Writing your family memoir is like dusting for fingerprints.
You leave behind almost invisible fingerprints when you touch anything–refrigerator door handles, light switches, drinking glasses. Detectives know how to carefully coat these unseen marks with a fine powder and then use a camel hair brush to gently remove the excess powder so the fingerprints appear.
Families powerfully imprint each of us early in life in a myriad of unique ways, leaving their marks (some might say scars!) forever. But like fingerprints, they are often nearly impossible to see clearly–especially if we are the ones upon whom the marks have been made.
So how to become detectives and discern in what ways our families have left their almost imperceptible imprints? What is the comparable fingerprint-revealing dusting powder that solves our own mysteries? During the process of writing your family memoir, subtle family dynamics suddenly appear. One memoirist likens the process of writing one section of her family memoir to watching a photograph as it’s developing in a chemical bath. The whole picture becomes clearer and clearer as you work on it.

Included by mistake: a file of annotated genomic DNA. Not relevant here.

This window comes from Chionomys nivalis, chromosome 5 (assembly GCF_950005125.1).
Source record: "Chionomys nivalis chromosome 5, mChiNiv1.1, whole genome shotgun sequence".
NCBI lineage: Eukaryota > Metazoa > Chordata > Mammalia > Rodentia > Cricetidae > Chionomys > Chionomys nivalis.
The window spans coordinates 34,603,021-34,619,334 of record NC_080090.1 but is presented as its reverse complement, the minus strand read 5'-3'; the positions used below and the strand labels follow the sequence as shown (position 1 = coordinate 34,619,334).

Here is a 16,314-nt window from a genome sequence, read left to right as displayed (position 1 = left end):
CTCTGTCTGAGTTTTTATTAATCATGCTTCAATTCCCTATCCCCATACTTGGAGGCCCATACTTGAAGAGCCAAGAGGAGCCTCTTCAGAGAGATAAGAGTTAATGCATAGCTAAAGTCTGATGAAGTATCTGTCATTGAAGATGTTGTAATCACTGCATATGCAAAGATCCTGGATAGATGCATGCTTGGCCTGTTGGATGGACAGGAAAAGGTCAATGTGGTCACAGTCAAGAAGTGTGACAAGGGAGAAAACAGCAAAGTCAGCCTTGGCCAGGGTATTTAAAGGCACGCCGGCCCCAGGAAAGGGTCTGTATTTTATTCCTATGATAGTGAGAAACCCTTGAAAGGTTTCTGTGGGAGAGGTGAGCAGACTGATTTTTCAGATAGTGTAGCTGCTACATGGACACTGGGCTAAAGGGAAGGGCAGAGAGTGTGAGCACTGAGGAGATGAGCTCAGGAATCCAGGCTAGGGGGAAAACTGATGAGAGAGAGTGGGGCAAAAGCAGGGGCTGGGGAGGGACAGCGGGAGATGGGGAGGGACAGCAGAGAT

Memoir often flows from journal writing, but the difference is that journal writers usually write about each day as it is happening. In contrast, memoir writers look back at their journey with fresh eyes, with a perspective that develops by examining the past, by remembering family stories. Usually not written directly from journal entries themselves (although in some cases they are), memoir is a way to go back in time, to really examine, digest, sort out and make sense of your life. Memoir turns daily disparate police reports into the detective story with the mystery solved. While writing a memoir, new clues surface, the process shifts and sharpens your understanding, and the picture becomes clearer and more detailed.
Barbara Graham is a detective–um…rather, memoirist who recently edited and wrote a piece in the New York Times bestselling book, Eye of My Heart. She knows about memoir writing and about learning about herself from the process of writing your family memoir.
Written by Barbara Graham